Skip to Main Content

Human Sexuality

Great for Psychology 2306. This guide has books, eBooks, articles, media, and internet resources.

Overview of Human Sexuality

CoupleSexual behavior is behavior that produces sexual arousal and increases the chance of orgasm (Hyde and DeLamater 2003). Sexuality refers to sexual behavior, and the thoughts and feelings the person has in relation to that behavior. Every society controls the sexuality of its members, by embedding it in the institutions of family, religion, and law. The core social arrangement within the institution of the family is the marital relationship. The right to engage in sexual activity is a defining characteristic of marriage in all cultures; at the same time, marriage limits sexuality, separating the couple from all other sexually active adults in the society (Potts and Short 1999).

Contemporary analyses of sexuality emphasize that sexuality is not merely a biological phenomenon whose character is the same across time and space; it is also a cultural construct (DeLamater and Hyde 1998). Who engages in sexual behavior with whom and under what circumstances reflect cultural norms and values; even the behaviors in which partners engage reflect social and cultural influence (Gagnon and Simon 1973). The meaning of sexuality in contemporary society is situated "in a dense network of interrelated categories, including the body, maleness and femaleness, reproduction, sensuality, health, selfhood and so on" (Seidman 1991, p. 3).

Certain constructions are found in most or all societies. "Even in the face of great international diversity, … rules for sexual behavior often are found to be rigidly defined, strictly enforced, and ultimately used to uphold heteronormative family relations" (Nagel 2000, p. 114). In other words, sexuality is hetero, marital, and oriented toward reproduction.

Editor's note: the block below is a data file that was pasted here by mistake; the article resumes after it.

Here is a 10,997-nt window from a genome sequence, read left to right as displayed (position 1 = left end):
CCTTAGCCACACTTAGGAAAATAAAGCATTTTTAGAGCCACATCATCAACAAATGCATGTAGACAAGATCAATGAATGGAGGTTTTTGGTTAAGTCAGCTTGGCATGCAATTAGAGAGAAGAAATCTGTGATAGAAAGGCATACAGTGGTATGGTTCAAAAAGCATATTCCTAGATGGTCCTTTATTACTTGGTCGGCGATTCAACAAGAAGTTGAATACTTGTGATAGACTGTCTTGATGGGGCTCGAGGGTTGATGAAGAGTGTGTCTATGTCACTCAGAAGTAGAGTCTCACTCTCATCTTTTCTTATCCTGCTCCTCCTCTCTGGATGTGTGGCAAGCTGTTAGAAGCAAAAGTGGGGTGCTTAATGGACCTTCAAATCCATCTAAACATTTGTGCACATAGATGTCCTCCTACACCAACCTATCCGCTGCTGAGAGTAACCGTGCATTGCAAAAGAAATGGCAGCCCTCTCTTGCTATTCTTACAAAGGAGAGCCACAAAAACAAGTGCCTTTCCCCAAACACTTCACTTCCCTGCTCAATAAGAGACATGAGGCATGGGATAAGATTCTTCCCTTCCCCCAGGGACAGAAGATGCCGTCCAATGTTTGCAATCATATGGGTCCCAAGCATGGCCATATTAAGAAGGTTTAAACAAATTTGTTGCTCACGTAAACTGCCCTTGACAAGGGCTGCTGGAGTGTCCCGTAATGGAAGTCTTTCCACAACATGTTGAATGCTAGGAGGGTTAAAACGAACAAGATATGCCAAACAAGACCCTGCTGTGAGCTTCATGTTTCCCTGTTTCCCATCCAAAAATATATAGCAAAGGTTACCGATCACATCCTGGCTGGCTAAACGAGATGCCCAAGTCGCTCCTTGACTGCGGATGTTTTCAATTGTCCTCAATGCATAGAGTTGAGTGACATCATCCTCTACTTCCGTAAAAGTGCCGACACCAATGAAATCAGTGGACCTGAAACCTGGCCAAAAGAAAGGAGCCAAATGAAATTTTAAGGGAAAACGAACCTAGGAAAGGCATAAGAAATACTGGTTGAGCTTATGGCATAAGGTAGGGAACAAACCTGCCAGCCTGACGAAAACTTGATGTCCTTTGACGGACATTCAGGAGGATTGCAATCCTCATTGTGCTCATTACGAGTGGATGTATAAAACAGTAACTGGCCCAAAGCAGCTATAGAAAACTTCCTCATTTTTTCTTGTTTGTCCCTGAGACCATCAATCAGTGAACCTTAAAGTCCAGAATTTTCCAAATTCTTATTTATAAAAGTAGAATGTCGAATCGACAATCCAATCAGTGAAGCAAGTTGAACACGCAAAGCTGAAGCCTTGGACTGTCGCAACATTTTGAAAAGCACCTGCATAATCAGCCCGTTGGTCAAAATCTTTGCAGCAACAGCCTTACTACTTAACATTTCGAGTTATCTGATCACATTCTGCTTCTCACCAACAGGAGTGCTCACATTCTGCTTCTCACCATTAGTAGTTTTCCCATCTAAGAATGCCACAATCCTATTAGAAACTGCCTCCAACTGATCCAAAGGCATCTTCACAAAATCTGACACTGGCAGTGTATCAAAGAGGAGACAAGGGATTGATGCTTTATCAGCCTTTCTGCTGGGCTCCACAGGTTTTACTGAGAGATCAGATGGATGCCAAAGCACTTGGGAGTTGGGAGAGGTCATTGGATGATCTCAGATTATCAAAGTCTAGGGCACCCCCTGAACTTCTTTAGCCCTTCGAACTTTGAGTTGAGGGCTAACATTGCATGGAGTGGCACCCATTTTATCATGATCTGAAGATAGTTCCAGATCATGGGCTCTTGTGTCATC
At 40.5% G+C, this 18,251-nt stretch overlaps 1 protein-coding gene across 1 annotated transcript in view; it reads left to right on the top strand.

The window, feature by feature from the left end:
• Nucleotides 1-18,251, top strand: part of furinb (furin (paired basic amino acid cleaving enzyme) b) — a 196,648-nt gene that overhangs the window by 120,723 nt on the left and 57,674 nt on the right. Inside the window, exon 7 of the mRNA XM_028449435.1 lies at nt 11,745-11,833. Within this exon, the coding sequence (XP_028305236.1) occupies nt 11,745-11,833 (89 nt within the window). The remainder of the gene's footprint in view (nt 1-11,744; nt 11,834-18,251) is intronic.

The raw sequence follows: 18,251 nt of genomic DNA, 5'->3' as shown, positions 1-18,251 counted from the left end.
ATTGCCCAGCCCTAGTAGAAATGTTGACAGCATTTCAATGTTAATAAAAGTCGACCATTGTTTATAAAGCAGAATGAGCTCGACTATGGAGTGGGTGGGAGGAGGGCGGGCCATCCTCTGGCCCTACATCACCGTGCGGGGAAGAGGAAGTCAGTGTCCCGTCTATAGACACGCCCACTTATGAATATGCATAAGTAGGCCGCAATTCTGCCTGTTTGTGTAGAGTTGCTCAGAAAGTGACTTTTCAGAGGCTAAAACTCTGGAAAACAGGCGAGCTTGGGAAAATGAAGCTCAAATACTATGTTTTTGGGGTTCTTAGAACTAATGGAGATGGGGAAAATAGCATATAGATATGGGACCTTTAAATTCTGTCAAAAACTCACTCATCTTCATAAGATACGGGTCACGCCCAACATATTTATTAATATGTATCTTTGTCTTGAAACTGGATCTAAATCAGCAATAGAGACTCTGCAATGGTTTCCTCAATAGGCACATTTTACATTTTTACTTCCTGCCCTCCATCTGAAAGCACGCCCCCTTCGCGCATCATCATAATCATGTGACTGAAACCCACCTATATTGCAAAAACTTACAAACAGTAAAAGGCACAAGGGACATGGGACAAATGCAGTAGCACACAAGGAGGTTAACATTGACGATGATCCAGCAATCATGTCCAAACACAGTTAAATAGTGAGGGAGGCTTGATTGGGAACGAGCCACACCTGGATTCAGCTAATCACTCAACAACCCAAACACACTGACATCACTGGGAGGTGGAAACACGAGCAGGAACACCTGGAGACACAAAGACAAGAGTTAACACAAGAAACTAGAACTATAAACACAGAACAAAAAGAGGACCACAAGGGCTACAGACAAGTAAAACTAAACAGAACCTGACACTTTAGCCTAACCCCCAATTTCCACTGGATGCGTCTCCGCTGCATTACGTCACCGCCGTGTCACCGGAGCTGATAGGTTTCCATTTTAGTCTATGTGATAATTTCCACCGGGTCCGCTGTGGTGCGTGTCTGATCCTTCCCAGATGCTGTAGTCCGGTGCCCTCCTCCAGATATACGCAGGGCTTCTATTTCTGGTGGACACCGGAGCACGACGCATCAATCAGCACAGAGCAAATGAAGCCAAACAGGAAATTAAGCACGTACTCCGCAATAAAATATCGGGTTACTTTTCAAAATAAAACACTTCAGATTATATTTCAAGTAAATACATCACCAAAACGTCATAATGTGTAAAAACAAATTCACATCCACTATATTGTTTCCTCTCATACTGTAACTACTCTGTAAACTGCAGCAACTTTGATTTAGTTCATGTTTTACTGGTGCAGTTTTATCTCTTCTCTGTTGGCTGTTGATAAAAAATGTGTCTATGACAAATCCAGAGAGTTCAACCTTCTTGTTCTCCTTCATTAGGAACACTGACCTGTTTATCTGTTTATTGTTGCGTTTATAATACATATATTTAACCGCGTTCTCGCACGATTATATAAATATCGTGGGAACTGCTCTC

Despite this normative framework, there is variation. Sexuality varies in its specifics by culture, by race/ethnicity, and by subgroups (e.g., religions) within society. Within each group, there is a perspective on sexuality. Michel Foucault (1978) refers to a way of thinking and talking about sex as a discourse. The discourse gives meaning to sexual behavior and relationships, and is the basis of norms that are policed by group members. The meaning of sexuality for particular persons reflects the discourses with which they have come in contact.

from CREDO SEXUALITY from International Encyclopedia of Marriage and Family


Psychology Guides


Home Access

""It's true, you can access most COM Library resources at home! COM Library’s catalog, and the thousands of eBooks and articles in our databases can all be accessed off campus. Just login with your COM account for off campus access.

More on Home Access